How Could a Stork Be Accused of Spying in Egypt?
Egyptian police recently detained a stork on suspicion of spying, going so far as placing the bird in police custody. A man fishing in the Nile River in Qena, about 280 miles south-east of Cairo, spotted the stork and captured it, after seeing that it had been outfitted with some kind of electronic device, says Sky News.
Ayman Abdallah, the head of veterinary services in Qena, was called in and identified the device as most likely a wildlife tracker that French scientists were using to trace the stork’s migratory patterns and why these have been disrupted. Pollution, a rise in the number of hunters (armed with technology themselves to more easily target animals) and climate change have been some factors mentioned, but study of the birds’ flight patterns is essential.
As the stock’s device had ceased to work after it left France, Abdallah said that the bird had been “absolv[ed] of being a spy” but has to remain in policy custody until state prosecutors agree to release it.
The capture of the stork and the accusations against it of espionage qualify as something of an overreaction. As Sky News points out, commentators are framing the report about the spying stork as a sign of how,”with turmoil gripping Egypt following the military coup that overthrew President Mohammad Morsi, authorities and citizens remain on high alert.”
Even in a high-tech age, people have turned again and again to animals for military purposes, from dogs to sniff out bombs to dolphins to detect underwater mines. Besides the stork, here are five other animals who have been, quite unwillingly, used for actual acts of espionage or suspected of being used for such:
A vulture with a GPS tracker captured in western Sudan in 2011 was also thought to be carrying out surveillance activities for Israel. The bird wore tags that said Tel Aviv University and the Israel Nature Service (most likely the institutions the scientists who were tracking the vulture worked at?).
Allied forces used pigeons to fly key items of intelligence out of France in World War II. After a German engineer trained a pigeon to carry a camera and take aerial photographs, the Germany military sought to use pigeons outfitted with cameras for spying purposes.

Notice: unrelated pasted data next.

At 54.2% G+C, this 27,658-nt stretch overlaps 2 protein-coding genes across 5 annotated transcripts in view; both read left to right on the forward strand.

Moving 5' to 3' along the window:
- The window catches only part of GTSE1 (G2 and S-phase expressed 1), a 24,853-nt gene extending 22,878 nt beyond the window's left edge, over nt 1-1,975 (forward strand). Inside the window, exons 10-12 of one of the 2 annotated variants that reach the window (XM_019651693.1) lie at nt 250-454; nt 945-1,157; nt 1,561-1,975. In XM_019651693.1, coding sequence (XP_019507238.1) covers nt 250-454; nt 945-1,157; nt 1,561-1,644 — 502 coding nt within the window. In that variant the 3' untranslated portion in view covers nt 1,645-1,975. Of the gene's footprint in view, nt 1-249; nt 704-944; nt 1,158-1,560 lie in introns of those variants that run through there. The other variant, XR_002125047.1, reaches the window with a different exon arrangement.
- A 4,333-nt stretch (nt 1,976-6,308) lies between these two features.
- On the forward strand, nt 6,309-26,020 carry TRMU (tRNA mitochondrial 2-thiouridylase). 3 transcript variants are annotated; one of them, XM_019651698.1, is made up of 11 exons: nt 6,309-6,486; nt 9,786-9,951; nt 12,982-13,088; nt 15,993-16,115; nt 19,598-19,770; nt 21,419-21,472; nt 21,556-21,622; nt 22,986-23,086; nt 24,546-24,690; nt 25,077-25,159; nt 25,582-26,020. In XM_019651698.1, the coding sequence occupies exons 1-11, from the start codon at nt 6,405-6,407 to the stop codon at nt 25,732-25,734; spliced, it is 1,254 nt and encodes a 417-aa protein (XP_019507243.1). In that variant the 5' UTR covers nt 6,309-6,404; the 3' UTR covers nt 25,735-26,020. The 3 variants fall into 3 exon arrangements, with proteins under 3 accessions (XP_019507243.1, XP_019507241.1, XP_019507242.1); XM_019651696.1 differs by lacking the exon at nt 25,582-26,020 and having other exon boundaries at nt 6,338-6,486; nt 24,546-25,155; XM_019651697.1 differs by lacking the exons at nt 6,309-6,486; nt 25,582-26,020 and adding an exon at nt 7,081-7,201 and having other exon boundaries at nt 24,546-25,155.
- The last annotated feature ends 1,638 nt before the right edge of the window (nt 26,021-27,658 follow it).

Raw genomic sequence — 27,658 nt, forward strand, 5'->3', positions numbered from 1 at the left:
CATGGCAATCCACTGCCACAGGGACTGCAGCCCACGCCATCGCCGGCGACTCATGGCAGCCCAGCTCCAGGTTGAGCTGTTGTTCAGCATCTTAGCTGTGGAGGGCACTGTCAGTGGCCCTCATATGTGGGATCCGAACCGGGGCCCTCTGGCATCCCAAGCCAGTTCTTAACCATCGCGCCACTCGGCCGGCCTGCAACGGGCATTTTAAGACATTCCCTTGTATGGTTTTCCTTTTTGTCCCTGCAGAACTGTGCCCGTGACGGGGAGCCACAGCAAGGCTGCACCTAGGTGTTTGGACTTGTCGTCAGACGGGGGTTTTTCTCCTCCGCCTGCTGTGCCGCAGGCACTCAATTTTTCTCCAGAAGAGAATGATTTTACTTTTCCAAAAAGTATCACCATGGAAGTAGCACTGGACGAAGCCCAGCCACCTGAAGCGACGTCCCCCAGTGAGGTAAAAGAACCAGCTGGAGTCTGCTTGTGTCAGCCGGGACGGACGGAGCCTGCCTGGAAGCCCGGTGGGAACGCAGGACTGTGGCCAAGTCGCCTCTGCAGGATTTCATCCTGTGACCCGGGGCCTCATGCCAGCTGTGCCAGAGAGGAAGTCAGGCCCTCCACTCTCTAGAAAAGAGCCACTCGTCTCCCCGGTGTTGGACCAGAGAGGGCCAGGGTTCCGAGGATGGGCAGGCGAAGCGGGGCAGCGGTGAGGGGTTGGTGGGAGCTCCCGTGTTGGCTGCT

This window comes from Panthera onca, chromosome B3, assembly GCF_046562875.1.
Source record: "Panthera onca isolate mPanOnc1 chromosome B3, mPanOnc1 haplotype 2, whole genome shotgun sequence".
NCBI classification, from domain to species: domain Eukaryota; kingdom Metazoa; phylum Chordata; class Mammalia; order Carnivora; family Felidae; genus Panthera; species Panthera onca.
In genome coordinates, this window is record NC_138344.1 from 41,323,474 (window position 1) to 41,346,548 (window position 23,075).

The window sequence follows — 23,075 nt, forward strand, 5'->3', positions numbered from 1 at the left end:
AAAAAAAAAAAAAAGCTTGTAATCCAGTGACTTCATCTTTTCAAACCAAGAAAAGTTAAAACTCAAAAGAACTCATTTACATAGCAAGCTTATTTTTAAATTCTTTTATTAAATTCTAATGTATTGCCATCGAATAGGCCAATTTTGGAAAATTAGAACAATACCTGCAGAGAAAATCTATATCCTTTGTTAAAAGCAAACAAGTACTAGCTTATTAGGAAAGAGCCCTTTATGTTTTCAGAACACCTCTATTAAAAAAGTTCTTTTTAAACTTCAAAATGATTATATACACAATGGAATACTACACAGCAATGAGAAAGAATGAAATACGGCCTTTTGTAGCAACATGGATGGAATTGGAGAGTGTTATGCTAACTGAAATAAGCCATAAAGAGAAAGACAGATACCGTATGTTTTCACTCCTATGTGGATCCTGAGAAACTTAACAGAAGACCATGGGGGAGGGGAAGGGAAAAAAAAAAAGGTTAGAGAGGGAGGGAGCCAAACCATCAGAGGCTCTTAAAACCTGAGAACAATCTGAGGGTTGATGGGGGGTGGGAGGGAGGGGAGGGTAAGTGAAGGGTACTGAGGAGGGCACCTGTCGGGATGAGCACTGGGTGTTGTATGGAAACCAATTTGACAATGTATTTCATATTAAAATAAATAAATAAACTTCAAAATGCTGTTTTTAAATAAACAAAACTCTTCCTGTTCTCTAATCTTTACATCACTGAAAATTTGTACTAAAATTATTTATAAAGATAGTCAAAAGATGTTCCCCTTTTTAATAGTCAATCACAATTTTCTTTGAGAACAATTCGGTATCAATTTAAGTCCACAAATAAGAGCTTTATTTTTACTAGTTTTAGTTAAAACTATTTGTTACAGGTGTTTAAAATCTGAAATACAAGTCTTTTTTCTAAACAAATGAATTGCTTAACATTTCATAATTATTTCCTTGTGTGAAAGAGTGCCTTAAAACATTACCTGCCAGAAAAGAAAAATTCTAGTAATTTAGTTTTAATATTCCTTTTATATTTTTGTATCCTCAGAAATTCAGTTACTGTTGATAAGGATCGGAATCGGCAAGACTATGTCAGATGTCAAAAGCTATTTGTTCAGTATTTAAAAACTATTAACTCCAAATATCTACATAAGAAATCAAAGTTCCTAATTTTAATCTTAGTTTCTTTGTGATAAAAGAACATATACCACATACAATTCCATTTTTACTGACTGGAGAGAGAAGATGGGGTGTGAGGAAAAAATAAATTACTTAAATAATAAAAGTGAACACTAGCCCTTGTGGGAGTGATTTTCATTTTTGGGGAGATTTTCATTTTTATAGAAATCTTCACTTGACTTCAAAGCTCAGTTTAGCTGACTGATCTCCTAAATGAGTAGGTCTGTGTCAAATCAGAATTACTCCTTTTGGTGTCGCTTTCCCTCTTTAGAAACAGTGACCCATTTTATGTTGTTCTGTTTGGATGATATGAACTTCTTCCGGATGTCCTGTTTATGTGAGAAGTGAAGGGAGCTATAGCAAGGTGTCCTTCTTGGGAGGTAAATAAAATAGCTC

In 2007, Chinese scientists went a step further and said they had implanted micro-electrodes in a pigeon’s brain that made it possible to tell the bird to fly up or down.
Documents declassified in 2011 revealed that in the 1960s, the C.I.A. attempted operation “Acoustic Kitty” in which microphones and transmitters were surgically inserted into cats, with the plan to use them to eavesdrop. Sadly, the first wired-up cat was run over by a taxi when released to eavesdrop on two people. Perhaps the cat was disoriented after having all those devices implanted in it?
More recently, scientists have found a less intrusive way to take advantage of cats’ mobility, analyzing their fur to detect crucial clues to solve crimes.
In a story recalling the spying pigeons, NBC news reported in 2007 that, according to an official report from the Islamic Republic News Agency, police had “arrested” 14 squirrels on charges of espionage. A similar story surfaced in 2008 regarding “spy pigeons” found near a nuclear facility in Iran.
A series of shark attacks on Egypt’s Mediterranean Coast in 2010 led to claims that “GPS-controlled sharks” sent by Israeli security services had infiltrated Sinai waters. That might sound farfetched but, as Wired noted, DARPA has also attempted to implant electrodes into sharks.
Along with the potential for mistreatment of wild animals who have been innocently captured and in some cases, had surgical procedures performed on them, these accounts of animal espionage underscore how wars and civil conflicts are undermining the protection and preservation of wildlife in northern Africa and Middle East.